Court battle begins over Missouri’s ban on gender-affirming healthcare for minors

A person wears a transgender flag as a counter-protest at the Missouri Statehouse.
Glenda Starke wears a transgender flag as a counter-protest during a rally for a ban on gender-affirming healthcare legislation this spring at the Missouri Statehouse in Jefferson City, Mo.
(Charlie Riedel / Associated Press)
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Republican Missouri Atty. Gen. Andrew Bailey and the families of transgender children are in court this week fighting over whether a new law banning minors from receiving gender-affirming healthcare will take effect as scheduled Monday.

Lawyers last month sued to overturn the law on behalf of three families of transgender minors, doctors and two LGBTQ+ organizations. They asked a county judge to temporarily block the law as the court challenge against it plays out.

Hearings over pausing the law are taking place this week in Springfield. A judge is expected to rule before Monday.


The law

The law, signed by Republican Gov. Mike Parson in June, would prohibit Missouri healthcare providers from providing puberty blockers, hormones and gender-affirming surgeries to minors. Minors prescribed puberty blockers or hormones before Aug. 28 would be able to continue to receive those treatments.

Missouri’s Planned Parenthood clinics had been ramping up available appointments and holding pop-up clinics to start patients on treatments before the law takes effect.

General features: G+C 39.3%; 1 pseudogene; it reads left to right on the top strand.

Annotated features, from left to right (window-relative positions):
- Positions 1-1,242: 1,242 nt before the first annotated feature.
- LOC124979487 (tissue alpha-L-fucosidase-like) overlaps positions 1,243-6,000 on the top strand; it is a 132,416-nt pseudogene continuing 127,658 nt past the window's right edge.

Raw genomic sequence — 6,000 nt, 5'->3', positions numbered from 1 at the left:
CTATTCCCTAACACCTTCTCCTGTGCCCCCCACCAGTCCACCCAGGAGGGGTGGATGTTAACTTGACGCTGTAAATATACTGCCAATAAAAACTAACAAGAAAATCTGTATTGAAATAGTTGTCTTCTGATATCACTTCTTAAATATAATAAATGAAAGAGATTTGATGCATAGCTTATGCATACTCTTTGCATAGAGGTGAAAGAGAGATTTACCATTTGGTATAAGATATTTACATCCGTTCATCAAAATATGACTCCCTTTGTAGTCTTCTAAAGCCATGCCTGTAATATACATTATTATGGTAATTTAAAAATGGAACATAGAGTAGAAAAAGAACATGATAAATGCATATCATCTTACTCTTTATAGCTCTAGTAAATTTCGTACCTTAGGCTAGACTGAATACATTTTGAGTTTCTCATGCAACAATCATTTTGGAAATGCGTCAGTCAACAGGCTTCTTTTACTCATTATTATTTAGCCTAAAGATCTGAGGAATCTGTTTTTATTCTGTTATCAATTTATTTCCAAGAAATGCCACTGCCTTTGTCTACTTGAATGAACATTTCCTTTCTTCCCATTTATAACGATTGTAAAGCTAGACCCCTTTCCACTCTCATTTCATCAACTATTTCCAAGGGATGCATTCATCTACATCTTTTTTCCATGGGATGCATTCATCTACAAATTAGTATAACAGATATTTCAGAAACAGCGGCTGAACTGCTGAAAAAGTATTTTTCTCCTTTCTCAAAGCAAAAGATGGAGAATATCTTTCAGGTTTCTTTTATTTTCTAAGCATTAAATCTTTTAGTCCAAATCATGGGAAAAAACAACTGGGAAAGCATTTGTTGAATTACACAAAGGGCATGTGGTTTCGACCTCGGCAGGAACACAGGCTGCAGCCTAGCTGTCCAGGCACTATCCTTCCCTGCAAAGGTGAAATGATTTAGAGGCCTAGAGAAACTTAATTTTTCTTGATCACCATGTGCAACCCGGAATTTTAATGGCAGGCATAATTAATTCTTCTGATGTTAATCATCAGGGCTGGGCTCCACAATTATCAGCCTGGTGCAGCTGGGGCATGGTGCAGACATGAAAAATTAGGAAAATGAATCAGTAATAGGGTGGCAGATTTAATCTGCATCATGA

Most adults would still have access to transgender healthcare under the law, but Medicaid wouldn’t cover it.

Physicians who violate the law face having their licenses revoked and being sued by patients. The law makes it easier for former patients to sue, giving them 15 years to go to court and promising at least $500,000 in damages if they succeed.

The law expires in August 2027.

Lawyers for the plaintiffs wrote in a court filing that the ban unlawfully discriminates against transgender patients “by denying them medically necessary care and insurance coverage because of their sex and because of their transgender status.”

In court briefs, the attorney general’s office argued that the law is not discriminatory because it “applies evenly to boys and girls.”


“The only distinction made is based on the condition to be treated,” lawyers for the office wrote. “Puberty blockers, testosterone, and estrogen can all still be used to treat various conditions (such as precocious puberty). They just cannot be used as an experimental response to gender dysphoria.”

What health providers say

The Food and Drug Administration approved puberty blockers 30 years ago to treat children with precocious puberty — a condition that causes sexual development to begin much earlier than usual. Sex hormones — synthetic forms of estrogen and testosterone — were approved decades ago to treat hormone disorders or as birth control pills.

The FDA has not approved the medications specifically to treat transgender youths, but they have been used for many years for that purpose “off label,” a common and accepted practice for many medical conditions. Doctors who treat trans patients say those decades of use are proof that the treatments are not experimental.

Every major medical organization, including the American Medical Assn., has opposed the bans on gender-affirming care for minors and supported the medical care for youths when administered appropriately. Lawsuits have been filed in several states where bans have been enacted this year.